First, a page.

Pay-per-click can also be very effective. Some Internet marketers have found Google AdWords to be more effective (or targeted) than the organic listings. Some Internet users click on paid results (not organic results) when they are actually ready to buy. You can qualify your prospects ("SEO Secrets Only $197"). You can get almost instant traffic without waiting to be crawled by the search engines.
If you made $10 for every $4 expenditure, how many times would you do it? As many times as possible!
Of course, you need to test (track results) to see whether your ad or other traffic source is making you money or not.
PPC or SEO? How about both?
Edited by projectphp, 24 March 2008 - 07:46 AM.
Posted 24 March 2008 - 06:07 PM
I was simply stating that the majority of clicks on a serp happen on the organic side.
I agree with you, this is not a problem prohibitive to ppc advertising. It certainly does not make ppc irrelevent.
I was saying that some facts about communicating to consumers are simply part of the landscape. And that they do not make anything irrelevant.
I was saying that as
'consumers place more faith in p2p reviews'
'searchers are more likely to click on organic results (usually, on average & all els equal).'
neither of these facts should lead you to the conclusion that advertising should be avoided.
Posted 25 March 2008 - 08:33 AM
If Adwords was really so "irrelevant" you'd have to ask yourself why so many organizations use it.
Posted 25 March 2008 - 02:59 PM
I think what the person saying that to you meant to imply (unless they were utterly clueless as to how PPC works) is that it's not useful enough to be worth doing, or that the ROI is too poor to justify the effort involved, or something similar to that.
I have to disagree, with a qualification. Almost all sites benefit from a combination of both PPC and SEO. There are only two exceptions:
1. Pure "hobby" sites where the goal isn't to make money or impress anyone but you and your friends. Most people's blogs and MySpace pages fall into this type of category. Although there are some highly profitable blogs, most are not, and not intended to be. Using PPC in this case is akin to publishing a book using a vanity press - costly and only useful to massage your ego.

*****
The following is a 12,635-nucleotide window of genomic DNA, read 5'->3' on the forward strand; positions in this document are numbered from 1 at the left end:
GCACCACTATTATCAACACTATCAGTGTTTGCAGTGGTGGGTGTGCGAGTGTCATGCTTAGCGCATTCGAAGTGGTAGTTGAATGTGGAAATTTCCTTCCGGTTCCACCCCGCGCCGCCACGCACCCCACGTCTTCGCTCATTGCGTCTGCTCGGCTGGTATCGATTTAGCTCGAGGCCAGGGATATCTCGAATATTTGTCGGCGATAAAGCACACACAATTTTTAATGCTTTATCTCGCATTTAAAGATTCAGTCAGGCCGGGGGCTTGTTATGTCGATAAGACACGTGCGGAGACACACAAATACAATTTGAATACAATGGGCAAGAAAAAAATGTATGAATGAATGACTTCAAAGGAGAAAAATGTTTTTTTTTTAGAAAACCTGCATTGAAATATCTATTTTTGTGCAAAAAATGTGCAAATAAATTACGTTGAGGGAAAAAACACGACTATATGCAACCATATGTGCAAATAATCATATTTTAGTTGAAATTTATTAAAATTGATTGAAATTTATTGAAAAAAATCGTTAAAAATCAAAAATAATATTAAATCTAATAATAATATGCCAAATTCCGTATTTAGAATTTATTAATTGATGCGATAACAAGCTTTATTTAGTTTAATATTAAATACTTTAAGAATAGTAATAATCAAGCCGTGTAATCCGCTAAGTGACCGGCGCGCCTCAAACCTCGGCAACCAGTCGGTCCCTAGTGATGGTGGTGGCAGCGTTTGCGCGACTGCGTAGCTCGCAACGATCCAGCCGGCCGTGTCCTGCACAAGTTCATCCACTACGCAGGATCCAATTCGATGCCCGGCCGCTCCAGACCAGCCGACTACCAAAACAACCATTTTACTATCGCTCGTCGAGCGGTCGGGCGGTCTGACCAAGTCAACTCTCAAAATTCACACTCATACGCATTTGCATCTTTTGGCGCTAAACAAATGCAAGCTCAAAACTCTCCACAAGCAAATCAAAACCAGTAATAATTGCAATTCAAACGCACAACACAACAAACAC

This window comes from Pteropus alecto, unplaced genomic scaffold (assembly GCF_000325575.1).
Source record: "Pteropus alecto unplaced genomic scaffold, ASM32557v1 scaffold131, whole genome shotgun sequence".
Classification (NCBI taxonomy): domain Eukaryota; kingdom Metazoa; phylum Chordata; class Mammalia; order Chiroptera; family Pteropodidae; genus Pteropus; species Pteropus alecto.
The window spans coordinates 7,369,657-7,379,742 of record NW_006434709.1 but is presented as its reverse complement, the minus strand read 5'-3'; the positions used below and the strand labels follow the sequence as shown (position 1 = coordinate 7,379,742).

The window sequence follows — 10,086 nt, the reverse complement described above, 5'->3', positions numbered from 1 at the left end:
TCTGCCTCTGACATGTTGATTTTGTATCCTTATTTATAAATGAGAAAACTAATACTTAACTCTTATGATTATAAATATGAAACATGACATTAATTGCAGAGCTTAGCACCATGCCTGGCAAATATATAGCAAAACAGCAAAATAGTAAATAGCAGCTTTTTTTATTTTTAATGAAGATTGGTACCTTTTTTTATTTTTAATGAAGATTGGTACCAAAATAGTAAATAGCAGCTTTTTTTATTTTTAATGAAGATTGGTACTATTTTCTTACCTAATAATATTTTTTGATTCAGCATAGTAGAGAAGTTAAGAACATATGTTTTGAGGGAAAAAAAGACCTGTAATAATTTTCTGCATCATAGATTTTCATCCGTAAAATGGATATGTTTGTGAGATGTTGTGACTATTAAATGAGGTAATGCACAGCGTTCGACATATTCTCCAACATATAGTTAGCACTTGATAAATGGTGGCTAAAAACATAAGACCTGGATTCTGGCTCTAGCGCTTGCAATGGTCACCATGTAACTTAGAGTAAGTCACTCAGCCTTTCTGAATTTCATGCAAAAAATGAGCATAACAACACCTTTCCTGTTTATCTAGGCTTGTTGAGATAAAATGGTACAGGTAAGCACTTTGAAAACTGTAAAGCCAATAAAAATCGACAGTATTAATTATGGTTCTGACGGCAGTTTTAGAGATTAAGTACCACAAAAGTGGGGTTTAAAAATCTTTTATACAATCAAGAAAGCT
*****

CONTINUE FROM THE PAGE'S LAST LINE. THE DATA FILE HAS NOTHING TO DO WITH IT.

2. Pure affiliate sites. These are often pretty much duplicate content and, depending on the affiliate program involved, can be virtually impossible to SEO (some companies only allow you to use their own pre-packages pages, for example). In this case, SEO won't help you, but PPC can be very effective.
If you look closely at these two examples, you'll see that there is a continum involved. At one end, you have pure information or branding sites, with no intent to profit, and at the other end, you have pure commerce sites, with no intent to inform or brand.
Posted 25 March 2008 - 06:16 PM
This is an interesting point. The Hobby sites. Or even many other organizations (including commercial ones) that are not clearly commercial. They still have certain goals or reasons for doing things.
In some cases, actually authoring the site is the purpose (maybe a learning or other goal)
In other cases, they may have a more tangible goal (eg personal branding, notoriety ) goal. If SEO is a way of achieving those goals, is ppc not?
Most sites in this category have their labour/capital values skewed towards labour, that explains reluctance to use ppc. But then again, these can often get traffic for a fraction of the cost of commercial campaign (because of the keywords they need to bid on).
Posted 25 March 2008 - 06:21 PM
I have one more for you.
Sites selling premium SEO services. We're still testing, but so far, it doesn't appear that PPC is working well for this. (That said, we don't have a huge budget which might make a difference.)
Posted 08 April 2008 - 04:38 AM
Absolutely agree with you
Posted 08 April 2008 - 11:17 AM
Guess I better close down the forum and newsletter then...